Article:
Sunday, October 19, 2014

Cafe Quiz

How addicted to coffee are you? Take this interesting online test and find out. My results:



I figured I'd be more of a social coffee drinker; would be another story if we were talking tea -- I probably drink at least a gallon per day of the leaf. So how much of an addict are you? Let us know in comments.

(Test link swiped from Gerard at The Presurfer)

Saturday, October 18, 2014

Such a Character

Saw this incredibly fun character chart in a bunch of life-saving diagrams over on BuzzFeed:



The floating skull -- that's what has been missing from my writing life all these years! I call dibs.

Honestly, when I saw the chart I really thought it was a brilliant approach to characterization solely because of the stick figures. Everyone can draw a stick figure, and if you wanted to illustrate your story crew something like this would be perfect (and simple enough to make.)

The chart also gives you a one-glance look at your story crew, which after five or six chapters can often be difficult to herd, much less envision all at once. The archetypal categories on the Buzzfeed chart are for fun, but you could do a serious version with the same sort of role names for your characters: the protag, the antag, the sidekick, the dark horse, the love interest, the first victim, the floating skull, etc. Okay, maybe not the skull, but you get the general idea.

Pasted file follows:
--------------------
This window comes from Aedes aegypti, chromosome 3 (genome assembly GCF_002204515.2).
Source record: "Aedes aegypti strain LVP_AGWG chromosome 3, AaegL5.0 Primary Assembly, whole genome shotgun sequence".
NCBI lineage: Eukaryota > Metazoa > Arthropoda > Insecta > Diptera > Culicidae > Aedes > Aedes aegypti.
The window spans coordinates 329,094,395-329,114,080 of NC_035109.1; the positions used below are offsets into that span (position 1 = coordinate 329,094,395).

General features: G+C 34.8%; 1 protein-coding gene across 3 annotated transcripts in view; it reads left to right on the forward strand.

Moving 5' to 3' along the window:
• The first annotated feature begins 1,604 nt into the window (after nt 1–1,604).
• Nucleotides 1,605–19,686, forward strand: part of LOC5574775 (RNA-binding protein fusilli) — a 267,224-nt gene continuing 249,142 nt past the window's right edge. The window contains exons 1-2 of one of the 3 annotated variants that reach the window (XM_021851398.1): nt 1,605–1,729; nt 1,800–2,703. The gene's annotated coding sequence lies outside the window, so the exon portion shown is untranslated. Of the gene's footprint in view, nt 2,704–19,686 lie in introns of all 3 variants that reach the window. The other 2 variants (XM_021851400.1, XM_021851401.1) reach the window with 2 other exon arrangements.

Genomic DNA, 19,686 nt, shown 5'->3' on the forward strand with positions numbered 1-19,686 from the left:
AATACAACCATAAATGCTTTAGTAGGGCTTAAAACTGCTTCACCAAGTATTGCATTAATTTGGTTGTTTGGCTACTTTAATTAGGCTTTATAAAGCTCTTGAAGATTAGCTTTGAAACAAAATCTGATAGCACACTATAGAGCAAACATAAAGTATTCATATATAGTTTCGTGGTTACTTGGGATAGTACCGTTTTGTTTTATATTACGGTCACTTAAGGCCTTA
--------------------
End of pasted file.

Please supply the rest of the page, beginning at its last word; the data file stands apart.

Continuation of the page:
The other element about this chart that is seriously awesome is that the creator was having fun with the idea. Often taking everything about our stories so seriously leads to much stress, angst, sleepless nights, wrinkles, formation of stomach ulcers etc. The chart is a good reminder to give yourself enough creative space to have fun with your characters (and everything in your story, for that matter.) Writing is very hard work, but there's no reason you can't have a good time with it, too. Based on my own experiences, I think the more you enjoy your process, the more likely you'll be to stick with your story and actually finish it -- and possibly write something that has real potential.

Related PBW links: